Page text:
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  1. #31
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    Default Re: Paint exterior bare metal door

    So, the dust particle causes a tiny droplet of water to form around it out of the humidity in the air.

    But, wouldn't you get more of that happening where the air is warmer and has more humidity in it?

    That is, why don't you get more dirt accumulation between the studs on the warmer parts of the wall cuz the air is warmer there and can hold more water molecules in suspension?

  2. #32
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    Default Re: Paint exterior bare metal door

    Quote Originally Posted by Nestor View Post
    So, the dust particle causes a tiny droplet of water to form around it out of the humidity in the air.

    But, wouldn't you get more of that happening where the air is warmer and has more humidity in it?

    That is, why don't you get more dirt accumulation between the studs on the warmer parts of the wall cuz the air is warmer there and can hold more water molecules in suspension?
    No,
    Because the surface temp has to be below dewpoint. It reaches that temp in winter because of the lack of a thermal break on the joists. In the summer the reverse is true because heat conducted through the wood from the rafters raises the temp far far above any possible dewpoint.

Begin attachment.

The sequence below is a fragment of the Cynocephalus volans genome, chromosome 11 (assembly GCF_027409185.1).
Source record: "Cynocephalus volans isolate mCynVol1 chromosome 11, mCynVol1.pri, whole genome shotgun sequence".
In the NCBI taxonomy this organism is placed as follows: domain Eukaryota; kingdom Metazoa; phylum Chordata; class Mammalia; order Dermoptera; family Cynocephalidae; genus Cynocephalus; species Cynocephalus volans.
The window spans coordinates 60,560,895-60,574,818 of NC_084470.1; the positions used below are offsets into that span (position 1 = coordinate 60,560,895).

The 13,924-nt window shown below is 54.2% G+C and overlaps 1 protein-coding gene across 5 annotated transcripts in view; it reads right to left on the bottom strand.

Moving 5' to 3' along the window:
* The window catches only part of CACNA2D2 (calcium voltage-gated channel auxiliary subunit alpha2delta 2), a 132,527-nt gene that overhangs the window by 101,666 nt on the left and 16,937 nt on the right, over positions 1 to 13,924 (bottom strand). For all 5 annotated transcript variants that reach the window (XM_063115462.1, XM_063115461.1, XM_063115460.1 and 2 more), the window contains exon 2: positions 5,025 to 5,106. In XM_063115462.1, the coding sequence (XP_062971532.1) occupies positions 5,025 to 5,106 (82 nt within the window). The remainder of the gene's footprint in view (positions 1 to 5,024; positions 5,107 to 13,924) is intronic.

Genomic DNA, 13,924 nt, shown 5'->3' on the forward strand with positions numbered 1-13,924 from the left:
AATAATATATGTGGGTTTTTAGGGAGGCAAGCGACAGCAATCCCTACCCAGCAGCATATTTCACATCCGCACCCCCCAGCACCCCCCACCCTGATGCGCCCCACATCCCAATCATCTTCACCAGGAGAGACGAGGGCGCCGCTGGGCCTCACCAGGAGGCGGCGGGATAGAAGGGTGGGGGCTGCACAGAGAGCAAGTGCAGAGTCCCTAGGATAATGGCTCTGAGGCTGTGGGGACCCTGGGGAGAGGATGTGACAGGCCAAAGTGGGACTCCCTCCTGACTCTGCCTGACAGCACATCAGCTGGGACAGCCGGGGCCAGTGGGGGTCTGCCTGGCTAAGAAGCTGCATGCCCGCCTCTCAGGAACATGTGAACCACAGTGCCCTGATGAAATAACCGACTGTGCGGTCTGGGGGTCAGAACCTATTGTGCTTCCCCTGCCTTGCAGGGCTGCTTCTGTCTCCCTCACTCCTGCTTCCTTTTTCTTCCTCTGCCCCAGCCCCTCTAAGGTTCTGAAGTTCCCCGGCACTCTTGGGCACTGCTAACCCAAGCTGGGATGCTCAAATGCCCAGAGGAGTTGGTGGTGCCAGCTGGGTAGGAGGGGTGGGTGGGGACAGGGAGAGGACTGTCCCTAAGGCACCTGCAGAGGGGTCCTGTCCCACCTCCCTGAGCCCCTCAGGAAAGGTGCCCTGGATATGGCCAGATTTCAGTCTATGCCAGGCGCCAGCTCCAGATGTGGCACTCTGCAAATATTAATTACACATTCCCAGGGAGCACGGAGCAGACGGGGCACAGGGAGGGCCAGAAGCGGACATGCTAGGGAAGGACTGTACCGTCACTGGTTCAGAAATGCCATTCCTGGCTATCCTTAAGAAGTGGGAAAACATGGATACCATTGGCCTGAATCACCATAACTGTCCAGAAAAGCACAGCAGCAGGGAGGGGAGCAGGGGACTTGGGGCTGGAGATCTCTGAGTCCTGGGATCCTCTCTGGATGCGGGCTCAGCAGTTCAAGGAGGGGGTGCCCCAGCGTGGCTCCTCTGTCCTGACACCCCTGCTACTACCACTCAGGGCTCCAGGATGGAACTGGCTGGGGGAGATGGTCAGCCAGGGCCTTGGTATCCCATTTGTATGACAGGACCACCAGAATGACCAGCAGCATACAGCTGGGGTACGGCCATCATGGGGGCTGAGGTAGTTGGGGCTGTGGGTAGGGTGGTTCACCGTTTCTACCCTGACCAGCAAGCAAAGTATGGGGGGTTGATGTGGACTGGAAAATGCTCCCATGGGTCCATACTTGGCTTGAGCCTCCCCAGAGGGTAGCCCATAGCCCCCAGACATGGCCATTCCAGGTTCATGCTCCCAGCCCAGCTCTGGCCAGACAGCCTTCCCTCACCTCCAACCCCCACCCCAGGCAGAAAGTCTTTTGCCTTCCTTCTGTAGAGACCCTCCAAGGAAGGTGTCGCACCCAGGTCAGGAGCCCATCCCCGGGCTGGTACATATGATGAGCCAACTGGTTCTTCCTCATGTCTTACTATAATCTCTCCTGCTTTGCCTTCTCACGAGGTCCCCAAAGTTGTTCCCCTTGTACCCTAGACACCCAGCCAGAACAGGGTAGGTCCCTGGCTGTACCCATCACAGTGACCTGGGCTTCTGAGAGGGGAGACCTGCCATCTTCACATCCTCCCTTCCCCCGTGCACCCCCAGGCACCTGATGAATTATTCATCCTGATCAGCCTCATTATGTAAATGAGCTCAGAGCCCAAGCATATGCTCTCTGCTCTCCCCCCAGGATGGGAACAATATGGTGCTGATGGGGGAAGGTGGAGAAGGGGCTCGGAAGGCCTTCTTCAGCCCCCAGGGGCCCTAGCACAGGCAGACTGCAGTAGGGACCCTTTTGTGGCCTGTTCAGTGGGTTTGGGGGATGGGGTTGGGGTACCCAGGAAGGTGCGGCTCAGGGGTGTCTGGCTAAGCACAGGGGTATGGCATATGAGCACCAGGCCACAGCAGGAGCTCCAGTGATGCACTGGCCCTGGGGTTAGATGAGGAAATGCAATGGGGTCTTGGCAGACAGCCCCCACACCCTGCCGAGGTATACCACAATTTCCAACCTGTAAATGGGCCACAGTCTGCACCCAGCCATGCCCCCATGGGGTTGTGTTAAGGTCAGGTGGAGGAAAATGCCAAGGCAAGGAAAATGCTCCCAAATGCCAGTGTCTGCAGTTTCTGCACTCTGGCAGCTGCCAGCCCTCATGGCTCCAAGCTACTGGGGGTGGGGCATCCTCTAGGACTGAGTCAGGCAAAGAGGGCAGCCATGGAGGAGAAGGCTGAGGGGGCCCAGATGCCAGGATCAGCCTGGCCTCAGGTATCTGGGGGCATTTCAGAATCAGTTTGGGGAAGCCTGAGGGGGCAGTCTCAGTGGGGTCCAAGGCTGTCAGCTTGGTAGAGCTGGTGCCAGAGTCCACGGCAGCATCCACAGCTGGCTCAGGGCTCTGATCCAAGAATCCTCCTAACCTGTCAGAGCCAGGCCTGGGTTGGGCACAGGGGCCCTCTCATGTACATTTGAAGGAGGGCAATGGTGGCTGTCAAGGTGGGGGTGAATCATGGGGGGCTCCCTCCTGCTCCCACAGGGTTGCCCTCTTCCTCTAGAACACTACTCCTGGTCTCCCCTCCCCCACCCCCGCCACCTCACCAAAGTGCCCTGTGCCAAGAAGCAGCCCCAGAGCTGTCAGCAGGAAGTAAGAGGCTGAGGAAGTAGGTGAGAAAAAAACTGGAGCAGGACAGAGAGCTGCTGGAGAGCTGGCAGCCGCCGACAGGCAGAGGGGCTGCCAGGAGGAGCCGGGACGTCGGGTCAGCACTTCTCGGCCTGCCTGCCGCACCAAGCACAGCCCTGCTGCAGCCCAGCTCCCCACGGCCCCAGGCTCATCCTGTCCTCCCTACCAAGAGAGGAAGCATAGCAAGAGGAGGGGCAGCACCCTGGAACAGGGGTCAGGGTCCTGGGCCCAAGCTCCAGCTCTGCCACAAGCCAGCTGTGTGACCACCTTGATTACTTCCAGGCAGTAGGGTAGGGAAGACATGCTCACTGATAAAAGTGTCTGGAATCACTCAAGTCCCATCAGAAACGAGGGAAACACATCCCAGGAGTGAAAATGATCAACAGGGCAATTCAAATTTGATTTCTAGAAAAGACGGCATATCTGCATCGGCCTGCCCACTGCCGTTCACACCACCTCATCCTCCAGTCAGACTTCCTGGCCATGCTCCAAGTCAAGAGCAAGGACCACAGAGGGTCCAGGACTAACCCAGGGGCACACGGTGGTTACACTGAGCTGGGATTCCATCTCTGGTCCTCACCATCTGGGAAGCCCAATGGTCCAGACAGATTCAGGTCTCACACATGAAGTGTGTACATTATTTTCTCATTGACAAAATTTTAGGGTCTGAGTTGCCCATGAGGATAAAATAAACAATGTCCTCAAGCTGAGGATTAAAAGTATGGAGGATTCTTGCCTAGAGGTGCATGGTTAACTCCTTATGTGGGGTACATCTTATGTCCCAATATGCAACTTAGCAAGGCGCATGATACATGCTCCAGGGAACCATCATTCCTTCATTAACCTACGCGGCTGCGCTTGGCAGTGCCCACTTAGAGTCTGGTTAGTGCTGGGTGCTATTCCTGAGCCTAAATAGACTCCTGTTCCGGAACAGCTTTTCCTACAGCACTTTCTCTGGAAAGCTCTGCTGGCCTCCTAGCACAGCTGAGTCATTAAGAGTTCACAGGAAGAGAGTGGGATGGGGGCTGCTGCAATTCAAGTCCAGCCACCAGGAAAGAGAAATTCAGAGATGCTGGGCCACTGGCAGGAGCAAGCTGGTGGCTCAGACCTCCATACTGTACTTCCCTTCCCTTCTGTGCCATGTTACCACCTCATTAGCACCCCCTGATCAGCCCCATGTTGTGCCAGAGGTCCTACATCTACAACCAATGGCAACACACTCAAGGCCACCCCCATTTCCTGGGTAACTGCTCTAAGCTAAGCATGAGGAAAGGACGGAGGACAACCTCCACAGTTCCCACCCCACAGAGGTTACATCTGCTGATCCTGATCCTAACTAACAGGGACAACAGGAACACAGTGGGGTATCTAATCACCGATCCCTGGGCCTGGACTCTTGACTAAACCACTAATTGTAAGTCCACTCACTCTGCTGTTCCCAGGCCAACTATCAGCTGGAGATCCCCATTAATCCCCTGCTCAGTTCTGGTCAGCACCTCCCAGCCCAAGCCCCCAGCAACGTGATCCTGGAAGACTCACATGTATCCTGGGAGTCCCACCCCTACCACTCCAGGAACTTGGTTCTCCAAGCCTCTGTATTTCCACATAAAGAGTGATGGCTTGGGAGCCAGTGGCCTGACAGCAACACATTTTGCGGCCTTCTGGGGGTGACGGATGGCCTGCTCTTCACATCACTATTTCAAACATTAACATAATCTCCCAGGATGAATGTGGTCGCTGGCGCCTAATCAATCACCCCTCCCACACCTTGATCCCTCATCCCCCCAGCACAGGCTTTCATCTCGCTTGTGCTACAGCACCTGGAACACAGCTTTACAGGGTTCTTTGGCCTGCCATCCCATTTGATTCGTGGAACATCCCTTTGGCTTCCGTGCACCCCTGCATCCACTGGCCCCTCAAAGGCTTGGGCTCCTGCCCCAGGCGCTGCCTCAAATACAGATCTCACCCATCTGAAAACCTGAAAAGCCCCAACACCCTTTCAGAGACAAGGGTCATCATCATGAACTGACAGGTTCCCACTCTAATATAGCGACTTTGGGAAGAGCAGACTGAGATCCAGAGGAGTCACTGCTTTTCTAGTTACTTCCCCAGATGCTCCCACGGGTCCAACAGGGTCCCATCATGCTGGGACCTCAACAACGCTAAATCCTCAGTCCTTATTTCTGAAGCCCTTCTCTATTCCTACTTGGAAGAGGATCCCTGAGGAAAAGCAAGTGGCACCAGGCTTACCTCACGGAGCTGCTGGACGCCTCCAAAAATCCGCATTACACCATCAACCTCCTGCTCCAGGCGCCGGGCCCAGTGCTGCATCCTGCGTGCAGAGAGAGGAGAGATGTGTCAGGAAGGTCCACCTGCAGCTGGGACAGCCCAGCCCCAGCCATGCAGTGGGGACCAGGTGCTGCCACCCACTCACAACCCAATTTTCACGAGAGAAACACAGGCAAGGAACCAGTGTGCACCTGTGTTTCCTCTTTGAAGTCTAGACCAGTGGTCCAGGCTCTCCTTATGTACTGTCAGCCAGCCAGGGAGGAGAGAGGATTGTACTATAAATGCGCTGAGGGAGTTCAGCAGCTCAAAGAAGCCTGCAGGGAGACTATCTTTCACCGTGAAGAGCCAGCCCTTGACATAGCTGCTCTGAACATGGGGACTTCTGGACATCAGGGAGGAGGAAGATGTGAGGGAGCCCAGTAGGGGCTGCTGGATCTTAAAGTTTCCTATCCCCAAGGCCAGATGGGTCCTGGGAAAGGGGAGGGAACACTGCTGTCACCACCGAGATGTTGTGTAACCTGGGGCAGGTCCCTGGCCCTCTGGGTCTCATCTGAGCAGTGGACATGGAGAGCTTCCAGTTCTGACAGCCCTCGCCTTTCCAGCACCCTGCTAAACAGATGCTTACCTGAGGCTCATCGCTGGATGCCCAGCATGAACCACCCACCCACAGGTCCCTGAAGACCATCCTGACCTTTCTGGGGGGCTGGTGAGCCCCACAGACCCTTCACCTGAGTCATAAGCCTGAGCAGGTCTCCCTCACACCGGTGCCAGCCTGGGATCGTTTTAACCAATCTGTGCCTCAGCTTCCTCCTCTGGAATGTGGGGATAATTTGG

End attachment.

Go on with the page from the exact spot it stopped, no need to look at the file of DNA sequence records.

Casey
    Remove not the ancient landmark, which your fathers have set.

  3. #33
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    Default Re: Paint exterior bare metal door

    Quote Originally Posted by Sombreuil_mongrel View Post
    No,
    Because the surface temp has to be below dewpoint. It reaches that temp in winter because of the lack of a thermal break on the joists. In the summer the reverse is true because heat conducted through the wood from the rafters raises the temp far far above any possible dewpoint.
    Casey
    So, you're saying the wall temperature at the studs gets below the dew point temperature in winter because of a lack of thermal break, whereas the wall temperature between the studs would be warmer.

    But, if that were the case, then at night, when the outdoor temperatures got a little cooler, you'd have lots of humidity in the air forming condensation over those studs (just like it does on windows) and I'd wake up to wet walls. But, I've never seen that happen. Not even when I get up at night. The walls are dry everywhere 24/7.
    Last edited by Nestor; 07-15-2011 at 01:07 AM.